7/7/08, TSH - 2.81
    - alternating 125 to 150mcg synth

    1.) Is the above phenomenon a result of decay, or the result of not being at equalibrium with what's left of the functioning thyroid?
    2.) What is the max amount of medication necessary (I realize there's factor here) to sustain normal levels with no thyroid at all?
    3.) Is the level of medication relative to the function of the thyroid?

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  2. Hi Andrew,

    Thyroid hormones are potent customers that affect almost every organ in your body, including critical ones like your heart. The recommendation worldwide is to start cautiously and at a low dose initially, and work upwards gradually until the TSH level is appropriate. Starting with 50mcg is the usual first step - not because that's always enough, but because we want to start slowly. That seems to be exactly what was done in the case that you've given me.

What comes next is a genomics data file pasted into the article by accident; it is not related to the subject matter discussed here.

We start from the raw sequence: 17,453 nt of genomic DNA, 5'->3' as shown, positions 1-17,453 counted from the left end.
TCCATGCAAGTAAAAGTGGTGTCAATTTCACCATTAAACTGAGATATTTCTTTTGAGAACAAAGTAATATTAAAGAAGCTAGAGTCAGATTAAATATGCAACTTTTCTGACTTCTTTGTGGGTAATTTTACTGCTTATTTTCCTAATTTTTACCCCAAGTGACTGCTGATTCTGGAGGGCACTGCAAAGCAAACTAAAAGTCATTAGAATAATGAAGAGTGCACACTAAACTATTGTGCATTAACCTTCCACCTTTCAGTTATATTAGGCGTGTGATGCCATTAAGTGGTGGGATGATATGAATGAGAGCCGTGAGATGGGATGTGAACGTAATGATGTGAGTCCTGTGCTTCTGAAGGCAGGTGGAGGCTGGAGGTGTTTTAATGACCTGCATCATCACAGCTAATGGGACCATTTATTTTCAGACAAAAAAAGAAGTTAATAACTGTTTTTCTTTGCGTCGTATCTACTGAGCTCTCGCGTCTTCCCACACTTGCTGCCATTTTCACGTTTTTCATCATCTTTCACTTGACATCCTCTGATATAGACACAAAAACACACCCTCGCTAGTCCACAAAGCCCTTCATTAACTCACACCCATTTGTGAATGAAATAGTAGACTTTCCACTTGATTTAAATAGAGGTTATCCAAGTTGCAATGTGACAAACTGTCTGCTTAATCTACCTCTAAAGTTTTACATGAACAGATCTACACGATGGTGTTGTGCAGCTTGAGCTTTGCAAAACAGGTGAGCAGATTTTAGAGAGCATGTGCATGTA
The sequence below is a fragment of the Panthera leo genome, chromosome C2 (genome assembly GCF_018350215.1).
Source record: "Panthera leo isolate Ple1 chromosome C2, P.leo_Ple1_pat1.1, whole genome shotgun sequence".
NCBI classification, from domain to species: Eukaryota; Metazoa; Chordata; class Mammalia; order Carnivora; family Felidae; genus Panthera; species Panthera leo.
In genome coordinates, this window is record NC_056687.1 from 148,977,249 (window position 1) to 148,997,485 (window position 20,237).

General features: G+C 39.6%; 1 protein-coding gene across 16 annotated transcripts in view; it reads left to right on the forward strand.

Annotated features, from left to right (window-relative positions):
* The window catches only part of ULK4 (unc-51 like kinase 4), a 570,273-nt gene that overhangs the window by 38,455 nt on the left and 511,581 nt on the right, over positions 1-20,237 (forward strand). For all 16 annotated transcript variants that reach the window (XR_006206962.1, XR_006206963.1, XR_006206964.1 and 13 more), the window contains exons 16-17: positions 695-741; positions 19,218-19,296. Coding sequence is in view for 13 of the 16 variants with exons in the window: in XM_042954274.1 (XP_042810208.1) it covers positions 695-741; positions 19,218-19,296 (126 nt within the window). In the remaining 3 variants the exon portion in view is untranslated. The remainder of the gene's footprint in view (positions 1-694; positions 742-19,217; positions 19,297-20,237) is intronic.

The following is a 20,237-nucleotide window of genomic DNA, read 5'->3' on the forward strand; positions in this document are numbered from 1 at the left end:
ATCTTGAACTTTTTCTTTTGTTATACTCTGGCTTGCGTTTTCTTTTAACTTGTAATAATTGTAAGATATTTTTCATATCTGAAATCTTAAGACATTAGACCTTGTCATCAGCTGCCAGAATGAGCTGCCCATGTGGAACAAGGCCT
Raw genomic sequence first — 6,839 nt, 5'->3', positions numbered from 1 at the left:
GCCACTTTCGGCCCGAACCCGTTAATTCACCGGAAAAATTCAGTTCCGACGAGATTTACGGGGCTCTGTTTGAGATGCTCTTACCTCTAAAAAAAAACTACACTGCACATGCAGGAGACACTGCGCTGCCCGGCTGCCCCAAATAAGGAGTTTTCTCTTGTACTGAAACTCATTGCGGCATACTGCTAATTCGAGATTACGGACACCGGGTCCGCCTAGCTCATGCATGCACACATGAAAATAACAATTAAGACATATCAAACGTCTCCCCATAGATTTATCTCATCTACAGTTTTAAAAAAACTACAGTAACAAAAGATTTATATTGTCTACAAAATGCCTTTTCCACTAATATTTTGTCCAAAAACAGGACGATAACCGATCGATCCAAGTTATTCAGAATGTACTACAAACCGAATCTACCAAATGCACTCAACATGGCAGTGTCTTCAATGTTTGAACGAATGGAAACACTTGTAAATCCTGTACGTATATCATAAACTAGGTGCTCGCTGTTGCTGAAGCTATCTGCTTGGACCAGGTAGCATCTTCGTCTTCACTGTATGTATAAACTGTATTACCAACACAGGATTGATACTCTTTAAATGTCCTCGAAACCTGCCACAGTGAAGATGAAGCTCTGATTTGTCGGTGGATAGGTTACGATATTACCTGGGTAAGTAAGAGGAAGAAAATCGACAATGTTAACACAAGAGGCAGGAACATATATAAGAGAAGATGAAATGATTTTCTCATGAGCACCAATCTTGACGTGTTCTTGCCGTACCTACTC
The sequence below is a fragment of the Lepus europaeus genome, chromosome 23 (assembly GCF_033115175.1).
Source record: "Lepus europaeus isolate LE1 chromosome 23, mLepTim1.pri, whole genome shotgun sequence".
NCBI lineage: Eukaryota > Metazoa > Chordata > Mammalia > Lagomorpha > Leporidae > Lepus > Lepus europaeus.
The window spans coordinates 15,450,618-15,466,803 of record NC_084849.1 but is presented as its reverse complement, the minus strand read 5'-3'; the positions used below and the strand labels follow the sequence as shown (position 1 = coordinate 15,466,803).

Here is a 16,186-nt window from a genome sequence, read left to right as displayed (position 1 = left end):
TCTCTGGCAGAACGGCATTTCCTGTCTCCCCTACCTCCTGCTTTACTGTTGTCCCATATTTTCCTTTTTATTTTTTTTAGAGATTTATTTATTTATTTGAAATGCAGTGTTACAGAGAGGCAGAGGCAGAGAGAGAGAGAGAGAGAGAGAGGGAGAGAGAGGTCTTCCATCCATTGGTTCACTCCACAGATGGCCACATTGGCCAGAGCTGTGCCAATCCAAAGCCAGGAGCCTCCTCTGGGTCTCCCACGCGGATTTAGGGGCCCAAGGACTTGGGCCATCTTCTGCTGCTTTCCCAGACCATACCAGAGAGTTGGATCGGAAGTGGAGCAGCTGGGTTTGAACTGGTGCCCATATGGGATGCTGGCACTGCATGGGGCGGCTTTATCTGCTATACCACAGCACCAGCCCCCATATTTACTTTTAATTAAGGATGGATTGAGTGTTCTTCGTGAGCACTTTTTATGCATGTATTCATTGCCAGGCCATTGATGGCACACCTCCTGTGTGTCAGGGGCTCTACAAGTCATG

The eventual level of the medication IS related to the level of residual thyroid function, although it is also related to other factors. With NO residual function, most people are maintained on about 100-150mcg. However, this is only a population average; some people will require more and some less. The level that is right for you will be the lowest level that routinely keeps TSH within the lower normal range.

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  3. The above information if you do your research couldn't be more wrong!